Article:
All in all, I had a great day at BETT, and you're right, it's possible to glimpse how technology from other sectors can be brought into the classroom. The challenge will be to differentiate between those offerings which make a positive impact, and those which are a pleasant additional luxury.

  2. I have always been critical of BETT as I think that it fundamentally lacks an educational vision. However, if one accepts it for what it is [suppliers selling their wares] then a teacher who has a vision can find inspiration for how they can use a new technology to reach a new generation of students. I always come away with the impression that the hardware is way ahead of the educational material - in fact it is at the fringes of the show that the truly educational content is to be found. Sadly there seems to be more profit in gadgetry than things that will enhance education. One example of the sort of thing that I have in mind is Autograph []. It is an outstanding program that enables Maths teachers to produce graphs in the classroom easily. It has been shortlisted for a BETT award and is a great piece of software. It was created by Douglas Butler, the former Head of Mathematics at Oundle. It has not made him a millionaire, but it has made a significant contribution to maths teaching. We need to see more of these sorts of products that will actually improve the quality of education that we have to offer, as opposed to those which will "wow" the next generation.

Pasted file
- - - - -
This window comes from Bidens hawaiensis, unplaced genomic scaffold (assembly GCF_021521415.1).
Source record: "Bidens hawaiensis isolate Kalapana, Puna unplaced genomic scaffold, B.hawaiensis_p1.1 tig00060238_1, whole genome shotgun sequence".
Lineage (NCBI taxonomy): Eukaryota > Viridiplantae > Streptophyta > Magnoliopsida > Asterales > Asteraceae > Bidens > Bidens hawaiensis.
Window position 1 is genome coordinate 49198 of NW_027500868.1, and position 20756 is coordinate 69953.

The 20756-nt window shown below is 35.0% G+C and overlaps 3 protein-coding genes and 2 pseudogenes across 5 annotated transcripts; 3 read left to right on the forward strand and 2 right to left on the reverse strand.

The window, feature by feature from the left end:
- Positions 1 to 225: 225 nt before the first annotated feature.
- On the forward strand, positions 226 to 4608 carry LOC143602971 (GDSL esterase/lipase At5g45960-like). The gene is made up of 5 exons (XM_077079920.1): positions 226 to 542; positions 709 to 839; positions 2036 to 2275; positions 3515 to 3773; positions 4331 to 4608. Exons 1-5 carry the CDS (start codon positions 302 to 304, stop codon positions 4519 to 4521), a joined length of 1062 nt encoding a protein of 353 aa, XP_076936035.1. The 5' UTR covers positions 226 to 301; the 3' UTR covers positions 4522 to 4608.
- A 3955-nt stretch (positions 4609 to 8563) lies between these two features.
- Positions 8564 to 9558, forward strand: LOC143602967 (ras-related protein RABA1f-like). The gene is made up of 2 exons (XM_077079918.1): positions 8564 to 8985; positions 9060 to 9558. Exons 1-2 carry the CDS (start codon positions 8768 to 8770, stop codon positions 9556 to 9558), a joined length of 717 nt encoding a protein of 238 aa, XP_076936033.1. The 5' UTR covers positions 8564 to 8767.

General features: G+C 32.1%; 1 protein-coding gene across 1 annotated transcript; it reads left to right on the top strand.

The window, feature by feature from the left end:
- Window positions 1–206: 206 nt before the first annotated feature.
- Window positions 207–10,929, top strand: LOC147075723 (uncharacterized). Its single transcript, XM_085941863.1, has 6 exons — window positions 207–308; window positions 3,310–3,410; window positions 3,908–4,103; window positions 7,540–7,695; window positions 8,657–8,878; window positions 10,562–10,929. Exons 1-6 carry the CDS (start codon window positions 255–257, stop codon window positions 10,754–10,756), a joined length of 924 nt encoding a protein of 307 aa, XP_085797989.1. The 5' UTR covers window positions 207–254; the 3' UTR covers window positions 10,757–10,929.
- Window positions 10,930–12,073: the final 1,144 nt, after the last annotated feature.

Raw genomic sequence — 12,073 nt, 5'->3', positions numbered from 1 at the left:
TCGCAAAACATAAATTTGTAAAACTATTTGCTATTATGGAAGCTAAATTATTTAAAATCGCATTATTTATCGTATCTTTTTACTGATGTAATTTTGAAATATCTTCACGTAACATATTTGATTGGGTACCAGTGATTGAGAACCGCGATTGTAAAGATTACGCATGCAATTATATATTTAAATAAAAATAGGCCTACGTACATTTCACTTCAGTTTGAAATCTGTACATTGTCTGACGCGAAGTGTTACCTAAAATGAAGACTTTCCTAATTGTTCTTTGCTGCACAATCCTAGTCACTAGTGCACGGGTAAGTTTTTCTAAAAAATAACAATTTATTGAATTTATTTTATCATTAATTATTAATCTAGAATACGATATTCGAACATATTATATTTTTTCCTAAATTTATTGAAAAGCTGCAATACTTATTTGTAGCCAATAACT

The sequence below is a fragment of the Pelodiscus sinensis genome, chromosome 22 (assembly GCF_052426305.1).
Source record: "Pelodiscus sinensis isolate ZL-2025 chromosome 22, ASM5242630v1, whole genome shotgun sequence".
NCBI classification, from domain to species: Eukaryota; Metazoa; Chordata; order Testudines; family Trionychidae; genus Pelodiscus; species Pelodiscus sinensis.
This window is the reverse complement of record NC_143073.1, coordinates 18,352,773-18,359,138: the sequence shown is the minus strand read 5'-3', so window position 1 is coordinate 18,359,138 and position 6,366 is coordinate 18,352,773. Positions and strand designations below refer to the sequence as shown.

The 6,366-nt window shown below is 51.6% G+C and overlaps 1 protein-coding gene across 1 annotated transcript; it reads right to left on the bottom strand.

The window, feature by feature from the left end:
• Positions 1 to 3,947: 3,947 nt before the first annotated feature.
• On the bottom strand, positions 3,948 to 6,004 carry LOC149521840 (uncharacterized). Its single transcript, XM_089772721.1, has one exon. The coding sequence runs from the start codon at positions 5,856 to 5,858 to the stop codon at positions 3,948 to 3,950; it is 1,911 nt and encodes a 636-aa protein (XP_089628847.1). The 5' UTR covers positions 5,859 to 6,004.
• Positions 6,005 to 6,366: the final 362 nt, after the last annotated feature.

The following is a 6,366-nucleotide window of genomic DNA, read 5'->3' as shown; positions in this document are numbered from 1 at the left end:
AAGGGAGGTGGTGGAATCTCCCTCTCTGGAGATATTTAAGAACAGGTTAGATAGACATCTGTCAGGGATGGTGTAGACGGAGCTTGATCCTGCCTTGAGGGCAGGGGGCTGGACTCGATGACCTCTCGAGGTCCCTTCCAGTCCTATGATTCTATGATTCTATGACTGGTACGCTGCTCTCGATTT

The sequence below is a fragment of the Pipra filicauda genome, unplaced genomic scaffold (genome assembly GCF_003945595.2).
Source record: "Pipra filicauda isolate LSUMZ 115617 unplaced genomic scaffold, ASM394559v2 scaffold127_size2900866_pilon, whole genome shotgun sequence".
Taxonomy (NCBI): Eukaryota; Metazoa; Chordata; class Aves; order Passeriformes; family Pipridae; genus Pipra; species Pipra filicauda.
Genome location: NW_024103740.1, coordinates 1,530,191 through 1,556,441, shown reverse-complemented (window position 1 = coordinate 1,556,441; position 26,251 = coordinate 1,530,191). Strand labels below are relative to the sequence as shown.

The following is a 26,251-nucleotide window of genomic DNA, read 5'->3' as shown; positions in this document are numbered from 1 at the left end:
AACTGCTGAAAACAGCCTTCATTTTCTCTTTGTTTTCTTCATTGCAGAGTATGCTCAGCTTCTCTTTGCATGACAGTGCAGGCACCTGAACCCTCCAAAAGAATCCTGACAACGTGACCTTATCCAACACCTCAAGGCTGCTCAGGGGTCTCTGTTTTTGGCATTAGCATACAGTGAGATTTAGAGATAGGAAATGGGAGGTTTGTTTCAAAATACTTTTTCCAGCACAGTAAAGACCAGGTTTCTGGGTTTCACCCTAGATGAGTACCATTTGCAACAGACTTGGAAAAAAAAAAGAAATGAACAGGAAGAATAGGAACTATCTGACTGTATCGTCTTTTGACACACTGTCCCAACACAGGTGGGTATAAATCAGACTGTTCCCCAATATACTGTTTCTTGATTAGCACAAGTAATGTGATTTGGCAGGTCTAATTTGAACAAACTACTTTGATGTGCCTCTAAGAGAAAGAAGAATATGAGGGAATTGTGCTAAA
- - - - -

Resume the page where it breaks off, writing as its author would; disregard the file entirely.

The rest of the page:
3. This is certainly an interesting technological advance but shouldn’t it be confined to the Higher Education world? Like all technology people want the best that is available which is then superseded by something else and further investment needs to take place. It is clear that research laboratories require the latest technology but can schools really make full use of it? I am just about old enough to remember a school which had no computers in classrooms and not even enough for one class in a designated room. Computers for schools campaigns were run by leading supermarkets and slowly but surely they began to pervade the learning environment. There is no doubt that they have improved access to information and allow students to gain valuable ICT skills which are now essential in the business world but is there a point at which too much technology hampers the learning experience, at least if the advance is significantly ahead of teacher’s training and the programmes that it needs to run effectively? I would argue that this has happened in the case of the 'Smart Board'. There is no doubt that their uses could enhance the learning experience but many teachers find them slower to use and the software does not seem advanced enough to allow them to fulfil their potential. All advances in projector and board technology have had advantages but were they really that much better than what came before? Did they justify the expense? Possibly, but (particularly at a time like this) schools should think hard before investing money heavily in any other than fantastic staff.